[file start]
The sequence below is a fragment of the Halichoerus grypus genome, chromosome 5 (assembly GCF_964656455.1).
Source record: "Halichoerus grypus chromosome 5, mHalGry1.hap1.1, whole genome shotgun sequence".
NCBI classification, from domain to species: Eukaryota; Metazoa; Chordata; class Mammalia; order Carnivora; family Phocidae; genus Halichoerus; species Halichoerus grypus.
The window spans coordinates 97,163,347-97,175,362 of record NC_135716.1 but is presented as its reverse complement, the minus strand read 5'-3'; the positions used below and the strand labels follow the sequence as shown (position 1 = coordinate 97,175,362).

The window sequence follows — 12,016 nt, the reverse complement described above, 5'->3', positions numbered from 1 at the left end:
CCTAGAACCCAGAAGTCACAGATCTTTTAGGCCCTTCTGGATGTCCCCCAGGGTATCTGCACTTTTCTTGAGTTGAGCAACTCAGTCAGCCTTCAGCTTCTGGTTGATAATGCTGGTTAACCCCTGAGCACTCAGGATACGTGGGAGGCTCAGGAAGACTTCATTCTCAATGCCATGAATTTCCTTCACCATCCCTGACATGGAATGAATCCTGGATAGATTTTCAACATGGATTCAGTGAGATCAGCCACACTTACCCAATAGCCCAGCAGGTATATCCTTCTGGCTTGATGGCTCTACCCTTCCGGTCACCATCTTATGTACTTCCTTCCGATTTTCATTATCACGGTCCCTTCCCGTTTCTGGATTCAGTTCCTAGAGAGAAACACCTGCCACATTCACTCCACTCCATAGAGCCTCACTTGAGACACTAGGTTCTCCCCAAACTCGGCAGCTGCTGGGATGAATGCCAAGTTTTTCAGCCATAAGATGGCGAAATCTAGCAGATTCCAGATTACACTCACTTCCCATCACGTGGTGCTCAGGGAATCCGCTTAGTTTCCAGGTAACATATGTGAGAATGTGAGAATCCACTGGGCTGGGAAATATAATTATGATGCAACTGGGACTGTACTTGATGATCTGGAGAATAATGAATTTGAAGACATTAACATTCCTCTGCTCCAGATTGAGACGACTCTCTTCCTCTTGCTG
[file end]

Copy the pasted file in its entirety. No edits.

The sequence below is a fragment of the Halichoerus grypus genome, chromosome 5 (assembly GCF_964656455.1).
Source record: "Halichoerus grypus chromosome 5, mHalGry1.hap1.1, whole genome shotgun sequence".
NCBI classification, from domain to species: Eukaryota; Metazoa; Chordata; class Mammalia; order Carnivora; family Phocidae; genus Halichoerus; species Halichoerus grypus.
The window spans coordinates 97,163,347-97,175,362 of record NC_135716.1 but is presented as its reverse complement, the minus strand read 5'-3'; the positions used below and the strand labels follow the sequence as shown (position 1 = coordinate 97,175,362).

The window sequence follows — 12,016 nt, the reverse complement described above, 5'->3', positions numbered from 1 at the left end:
CCTAGAACCCAGAAGTCACAGATCTTTTAGGCCCTTCTGGATGTCCCCCAGGGTATCTGCACTTTTCTTGAGTTGAGCAACTCAGTCAGCCTTCAGCTTCTGGTTGATAATGCTGGTTAACCCCTGAGCACTCAGGATACGTGGGAGGCTCAGGAAGACTTCATTCTCAATGCCATGAATTTCCTTCACCATCCCTGACATGGAATGAATCCTGGATAGATTTTCAACATGGATTCAGTGAGATCAGCCACACTTACCCAATAGCCCAGCAGGTATATCCTTCTGGCTTGATGGCTCTACCCTTCCGGTCACCATCTTATGTACTTCCTTCCGATTTTCATTATCACGGTCCCTTCCCGTTTCTGGATTCAGTTCCTAGAGAGAAACACCTGCCACATTCACTCCACTCCATAGAGCCTCACTTGAGACACTAGGTTCTCCCCAAACTCGGCAGCTGCTGGGATGAATGCCAAGTTTTTCAGCCATAAGATGGCGAAATCTAGCAGATTCCAGATTACACTCACTTCCCATCACGTGGTGCTCAGGGAATCCGCTTAGTTTCCAGGTAACATATGTGAGAATGTGAGAATCCACTGGGCTGGGAAATATAATTATGATGCAACTGGGACTGTACTTGATGATCTGGAGAATAATGAATTTGAAGACATTAACATTCCTCTGCTCCAGATTGAGACGACTCTCTTCCTCTTGCTG